The big draw at RAGA’s March 30-31 conference in Texas is Texas Gov. Bush, the Republican presidential candidate. For a minimum of $5,000, the donor gets access to the presidential candidate for two hours at a private reception at the Governors Mansion. The next morning, the group is to meet with Rove, presidential strategist and Bush’s friend of 25 years. Rove is to provide a “political briefing.” Both events offer corporate members a chance to raise complaints and put their legal concerns on a national group’s agenda.

[After our initial report, Scott McClellan, press officer for Bush, told the Center March 28 that Bush would be in Wisconsin on the opening day of the RAGA conference and not at the Governor’s Mansion. The Center had been told by two separate offices related to the governor that Bush was scheduled to attend the mansion reception. On March 30, the scheduling office at the Governor’s Mansion told the Center that the reception would not be held at the mansion.]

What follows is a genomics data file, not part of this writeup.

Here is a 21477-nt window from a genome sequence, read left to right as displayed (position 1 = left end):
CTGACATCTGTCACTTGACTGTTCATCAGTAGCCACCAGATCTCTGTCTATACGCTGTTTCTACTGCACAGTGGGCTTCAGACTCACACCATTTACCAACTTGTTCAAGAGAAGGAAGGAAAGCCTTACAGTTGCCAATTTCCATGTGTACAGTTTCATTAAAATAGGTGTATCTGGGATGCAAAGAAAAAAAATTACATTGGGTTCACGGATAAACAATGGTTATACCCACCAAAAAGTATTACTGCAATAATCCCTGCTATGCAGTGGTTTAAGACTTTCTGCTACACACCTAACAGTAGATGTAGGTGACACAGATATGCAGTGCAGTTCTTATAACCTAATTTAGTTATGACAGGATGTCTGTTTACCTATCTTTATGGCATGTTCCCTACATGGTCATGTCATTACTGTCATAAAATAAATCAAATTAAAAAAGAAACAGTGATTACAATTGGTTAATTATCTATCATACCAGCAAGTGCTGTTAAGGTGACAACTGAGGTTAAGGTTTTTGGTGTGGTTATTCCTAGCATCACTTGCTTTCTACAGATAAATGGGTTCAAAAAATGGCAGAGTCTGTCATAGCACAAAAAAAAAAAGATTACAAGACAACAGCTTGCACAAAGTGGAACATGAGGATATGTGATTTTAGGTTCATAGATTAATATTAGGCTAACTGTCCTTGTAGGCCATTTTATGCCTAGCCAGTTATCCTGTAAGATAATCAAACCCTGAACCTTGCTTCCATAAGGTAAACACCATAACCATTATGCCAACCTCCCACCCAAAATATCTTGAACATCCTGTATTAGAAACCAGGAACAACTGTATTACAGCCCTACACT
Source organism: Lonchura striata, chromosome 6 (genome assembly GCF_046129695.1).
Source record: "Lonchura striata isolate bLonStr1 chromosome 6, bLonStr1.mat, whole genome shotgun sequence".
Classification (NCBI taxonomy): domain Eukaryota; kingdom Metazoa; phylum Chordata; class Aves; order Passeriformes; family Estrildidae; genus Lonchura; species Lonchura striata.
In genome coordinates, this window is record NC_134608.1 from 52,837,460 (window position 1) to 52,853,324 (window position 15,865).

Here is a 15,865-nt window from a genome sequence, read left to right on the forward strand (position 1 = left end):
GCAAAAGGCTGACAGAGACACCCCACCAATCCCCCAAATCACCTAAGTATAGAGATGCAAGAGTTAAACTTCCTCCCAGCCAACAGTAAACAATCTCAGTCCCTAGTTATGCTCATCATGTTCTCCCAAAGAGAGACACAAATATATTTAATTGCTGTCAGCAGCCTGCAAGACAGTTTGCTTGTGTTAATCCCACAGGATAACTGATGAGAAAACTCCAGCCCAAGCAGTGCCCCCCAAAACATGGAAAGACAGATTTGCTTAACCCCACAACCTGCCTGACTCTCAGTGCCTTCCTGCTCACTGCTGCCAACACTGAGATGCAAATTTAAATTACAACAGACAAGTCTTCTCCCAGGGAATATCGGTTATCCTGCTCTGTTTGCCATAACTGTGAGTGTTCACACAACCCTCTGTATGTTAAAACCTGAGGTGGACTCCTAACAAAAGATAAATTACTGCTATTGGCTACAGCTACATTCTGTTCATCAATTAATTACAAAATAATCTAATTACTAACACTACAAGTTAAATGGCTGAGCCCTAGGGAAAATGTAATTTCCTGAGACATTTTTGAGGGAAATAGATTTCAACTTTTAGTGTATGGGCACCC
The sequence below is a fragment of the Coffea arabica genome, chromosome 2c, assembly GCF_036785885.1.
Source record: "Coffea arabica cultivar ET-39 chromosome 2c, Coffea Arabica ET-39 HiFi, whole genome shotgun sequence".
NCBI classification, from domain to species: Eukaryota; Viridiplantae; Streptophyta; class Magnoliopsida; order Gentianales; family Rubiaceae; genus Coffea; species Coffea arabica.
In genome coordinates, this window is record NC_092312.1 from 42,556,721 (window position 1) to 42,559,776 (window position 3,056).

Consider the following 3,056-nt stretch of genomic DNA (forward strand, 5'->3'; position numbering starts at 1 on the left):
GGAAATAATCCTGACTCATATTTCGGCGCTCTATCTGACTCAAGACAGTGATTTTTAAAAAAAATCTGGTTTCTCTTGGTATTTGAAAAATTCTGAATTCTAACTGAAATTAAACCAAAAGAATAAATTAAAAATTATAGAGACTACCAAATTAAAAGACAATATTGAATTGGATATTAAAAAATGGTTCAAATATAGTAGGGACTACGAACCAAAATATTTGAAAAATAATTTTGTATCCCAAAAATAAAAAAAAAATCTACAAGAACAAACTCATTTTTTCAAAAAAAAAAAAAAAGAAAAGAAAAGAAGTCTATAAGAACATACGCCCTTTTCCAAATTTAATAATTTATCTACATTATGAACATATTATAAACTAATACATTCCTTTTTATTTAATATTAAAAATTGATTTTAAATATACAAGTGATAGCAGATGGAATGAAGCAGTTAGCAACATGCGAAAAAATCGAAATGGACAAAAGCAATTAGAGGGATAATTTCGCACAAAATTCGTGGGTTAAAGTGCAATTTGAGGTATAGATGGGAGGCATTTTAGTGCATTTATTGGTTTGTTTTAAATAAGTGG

Lobbyists and corporate representatives from sweepstakes, alcohol, high-tech and lead-paint companies, along with gun manufacturers and tobacco interests will likely be present, according to Democratic attorneys general and a conclusion from the names of those whom RAGA appears to have targeted for participation.

Officers of the Republican Attorneys General Association

Charles Condon, chair, attorney general of South Carolina

Jane Brady, vice-chair, attorney general of Delaware

Bill Pryor, treasurer, attorney general of Alabama

Mark Earley, secretary, attorney general of Virginia

John Cornyn, executive committee member, attorney general of Texas